The chapel was the only room with natural light filtering in through the high windows. Two balconies ran over the row of a hundred pews. White glazed walls reflected the diffused sunlight causing a celestial haze. The affect awed everyone seated. As much as I wanted to impute a certain bishop to god right now, I had to find Gustave and tell him where to find the keys and Bowden.
Gustave spotted me but instead of smiling and waving he backed into a shadow. I stopped, frowning at the contrast to his usual personality. Gustave’s manner had changed from last night. Before, everything for the boy was easy, a game, his confidence high. He’d aged overnight, the innocence a bit diminished, a hint of fear behind that boyish glint in his eyes. My heart sunk wondering if the bishop hadn’t pulled him aside last night and—I stopped my thought, I couldn’t bear to continue its course.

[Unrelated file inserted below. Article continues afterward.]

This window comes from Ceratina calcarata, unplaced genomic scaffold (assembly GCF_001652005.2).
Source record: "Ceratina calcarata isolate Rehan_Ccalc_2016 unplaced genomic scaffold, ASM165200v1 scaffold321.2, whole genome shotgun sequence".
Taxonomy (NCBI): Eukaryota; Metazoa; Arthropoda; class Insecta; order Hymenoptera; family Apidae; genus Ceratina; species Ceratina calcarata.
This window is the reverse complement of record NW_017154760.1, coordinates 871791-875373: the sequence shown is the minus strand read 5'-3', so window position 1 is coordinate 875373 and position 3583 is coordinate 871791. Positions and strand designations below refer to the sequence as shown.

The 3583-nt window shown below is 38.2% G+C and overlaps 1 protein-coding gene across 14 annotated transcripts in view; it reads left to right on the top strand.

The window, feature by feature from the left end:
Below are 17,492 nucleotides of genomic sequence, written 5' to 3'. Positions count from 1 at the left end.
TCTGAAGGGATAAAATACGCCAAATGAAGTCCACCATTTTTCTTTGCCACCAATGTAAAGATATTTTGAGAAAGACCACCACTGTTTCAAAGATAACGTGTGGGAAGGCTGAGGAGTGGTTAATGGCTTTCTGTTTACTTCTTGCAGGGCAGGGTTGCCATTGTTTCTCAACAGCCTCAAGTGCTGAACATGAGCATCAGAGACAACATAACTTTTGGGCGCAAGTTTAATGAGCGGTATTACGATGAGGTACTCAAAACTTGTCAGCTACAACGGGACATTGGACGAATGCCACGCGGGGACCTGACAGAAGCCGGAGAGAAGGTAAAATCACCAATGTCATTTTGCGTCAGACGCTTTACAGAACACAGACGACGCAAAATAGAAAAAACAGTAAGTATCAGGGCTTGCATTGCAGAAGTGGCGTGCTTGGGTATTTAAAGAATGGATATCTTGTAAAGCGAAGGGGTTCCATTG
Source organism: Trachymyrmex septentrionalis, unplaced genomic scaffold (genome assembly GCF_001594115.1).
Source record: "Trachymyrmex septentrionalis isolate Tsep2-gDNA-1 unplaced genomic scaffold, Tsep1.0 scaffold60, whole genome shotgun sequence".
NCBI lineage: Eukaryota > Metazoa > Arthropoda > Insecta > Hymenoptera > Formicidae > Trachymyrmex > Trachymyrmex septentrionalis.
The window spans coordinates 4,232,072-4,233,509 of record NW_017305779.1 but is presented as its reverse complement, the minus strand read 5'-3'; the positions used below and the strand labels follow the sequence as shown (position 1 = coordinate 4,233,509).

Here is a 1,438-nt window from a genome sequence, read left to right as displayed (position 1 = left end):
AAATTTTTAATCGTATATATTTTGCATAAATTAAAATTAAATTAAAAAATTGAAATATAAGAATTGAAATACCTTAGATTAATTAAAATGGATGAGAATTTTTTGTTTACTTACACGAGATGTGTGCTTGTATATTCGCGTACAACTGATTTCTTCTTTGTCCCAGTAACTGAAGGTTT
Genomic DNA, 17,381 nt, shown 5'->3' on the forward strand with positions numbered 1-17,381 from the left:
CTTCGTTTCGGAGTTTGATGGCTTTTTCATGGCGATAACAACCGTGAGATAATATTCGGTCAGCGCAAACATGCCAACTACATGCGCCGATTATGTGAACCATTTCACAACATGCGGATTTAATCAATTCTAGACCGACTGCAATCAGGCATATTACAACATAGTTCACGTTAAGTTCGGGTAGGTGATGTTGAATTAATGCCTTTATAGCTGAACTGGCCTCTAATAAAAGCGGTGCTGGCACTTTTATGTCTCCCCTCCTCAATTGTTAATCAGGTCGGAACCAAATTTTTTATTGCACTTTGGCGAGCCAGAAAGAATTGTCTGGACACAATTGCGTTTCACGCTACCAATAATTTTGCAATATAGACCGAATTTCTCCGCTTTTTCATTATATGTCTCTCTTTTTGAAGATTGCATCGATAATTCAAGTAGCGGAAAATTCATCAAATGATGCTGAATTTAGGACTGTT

My guard urged me forward. “Bishop Aldo has a place of honor for you at the front.”
I blinked at the man. This was my only chance to communicate to Gustave. I grabbed the pendent around my neck and pointedly looked to Gustave and then down at the pendant.
Gustave watched me with those innocent eyes, huge and observant. I didn’t get an acknowledgment, but I didn’t see confusion either. I just had to hope he understood and walked with the guards to my reserved seat. There would be no sleep during the service.
Continuing down the aisle I scanned for any of Chartan’s men. None of them were there. The matter was curious, but not overly so. Detrien probably got them out of morning mass or I’d missed them in the crowded pews. They were rogues trained to disappear. Besides, I couldn’t sit with them, denying a bishop’s wish boded no favor. Not when the church was over filled with worshipers. I couldn’t see Detrien, and I had a feeling he was in back with the bishop.